Education reform, particularly in Vietnam’s rural areas, is slow. With the social gap pushing the Kinh majority and ethnic minorities further apart, alleviating rural poverty is becoming increasingly difficult. Rural minority children are being left behind. Thankfully, there are some humanitarian relief programs that are determined to make a difference.
The Rock Paper Scissors Children’s Fund was started by an American mother of two adopted Vietnamese girls. She wanted to help her daughters’ native land by introducing opportunities in art and music in the village of Cam Duc.
The organization joins with local schools and orphanages to foster hundreds of children’s penchant for art. The Rock Paper Scissors Children’s Fund uses donations to help with the children’s school and book fees, purchase more art supplies and bring in more instruments, since students share violins. The organization not only hopes to reach more children, but also to help them effectively. The Rock Paper Scissors Children’s Fund takes children beyond the restrictive parameters of the everyday classroom and builds community.
Similarly, the Catalyst Foundation partners with adoption agencies. This foundation organizes cultural camps and hosts the annual Little Red Fairy My Vietnam Contest. The contest is an opportunity for the foundation to hand out scholarships in order to motivate children to continue developing their talents.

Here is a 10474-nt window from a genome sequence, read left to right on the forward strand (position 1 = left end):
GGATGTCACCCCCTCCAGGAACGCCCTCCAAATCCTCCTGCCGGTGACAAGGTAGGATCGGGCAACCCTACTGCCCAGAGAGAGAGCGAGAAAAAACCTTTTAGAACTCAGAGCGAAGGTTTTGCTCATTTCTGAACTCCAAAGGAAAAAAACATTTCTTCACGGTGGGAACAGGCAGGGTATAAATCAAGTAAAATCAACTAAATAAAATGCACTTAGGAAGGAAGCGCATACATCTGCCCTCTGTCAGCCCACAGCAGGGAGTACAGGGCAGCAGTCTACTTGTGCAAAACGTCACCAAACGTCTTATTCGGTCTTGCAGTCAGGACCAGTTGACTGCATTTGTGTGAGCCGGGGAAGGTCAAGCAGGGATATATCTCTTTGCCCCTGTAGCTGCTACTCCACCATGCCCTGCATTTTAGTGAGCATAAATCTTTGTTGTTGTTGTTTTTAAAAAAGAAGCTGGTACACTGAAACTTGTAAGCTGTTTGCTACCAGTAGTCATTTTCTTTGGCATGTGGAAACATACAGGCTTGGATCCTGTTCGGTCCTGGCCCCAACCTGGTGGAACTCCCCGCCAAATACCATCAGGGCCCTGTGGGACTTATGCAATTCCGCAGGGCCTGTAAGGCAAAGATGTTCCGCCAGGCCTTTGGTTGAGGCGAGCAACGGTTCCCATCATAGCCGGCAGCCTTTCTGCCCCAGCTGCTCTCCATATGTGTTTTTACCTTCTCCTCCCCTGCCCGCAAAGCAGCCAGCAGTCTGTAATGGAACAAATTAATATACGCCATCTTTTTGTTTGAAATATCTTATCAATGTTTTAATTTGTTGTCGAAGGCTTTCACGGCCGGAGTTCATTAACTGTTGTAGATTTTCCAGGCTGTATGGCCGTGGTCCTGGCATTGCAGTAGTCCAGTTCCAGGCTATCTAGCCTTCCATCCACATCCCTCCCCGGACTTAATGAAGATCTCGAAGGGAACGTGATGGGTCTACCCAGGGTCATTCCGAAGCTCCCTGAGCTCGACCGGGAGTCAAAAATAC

Tohe is an art program that focuses on impoverished children throughout the country, not exclusively in rural villages. Established in 2006, Tohe has a special focus on disabled children. Tohe holds weekly classes at welfare centers in and around Hanoi, Vietnam’s capital.
The program aims to raise confidence within the children and decrease the social stigma surrounding disabled children. These classes have creative playgrounds, where children use clay and recycled materials to create patterns, toys and structures.
Some of the art pieces are incorporated in commercial merchandise, such as prints for laptop cases and clothing. Tohe hopes to expand its collaboration with retailers. Profits are cycled back to Tohe to help improve the program. To date, over a thousand children have been touched by this initiative. The program wishes to merge with the education sector in order to create a greater influence.
The survival of small scale art programs is difficult. In most countries around the world, developed or developing, art is often seen as a past time chiefly for the privileged. Even in the West, funding for the arts in school is lacking. By high school, students are prompted to choose courses that will steer them toward a practical career. These courses are often in science, technology or business.
Moreover, there is sometimes stigma around making art into a career because of the financial position in which it often results. In growing up, there is a pressing expectation for practicality.
The expectation to be practical is palpable even more so in impoverished regions of the world. Households withdraw their children from basic schooling so they can help contribute to the family income. If these families reach a point where they must give up basic education, then pursuing the arts is surely out of the question.
It is important to show governments the importance of a well-rounded education. In order to break the cycle of poverty, building a future for children must start with promoting their growth in critical thinking and their use of imagination.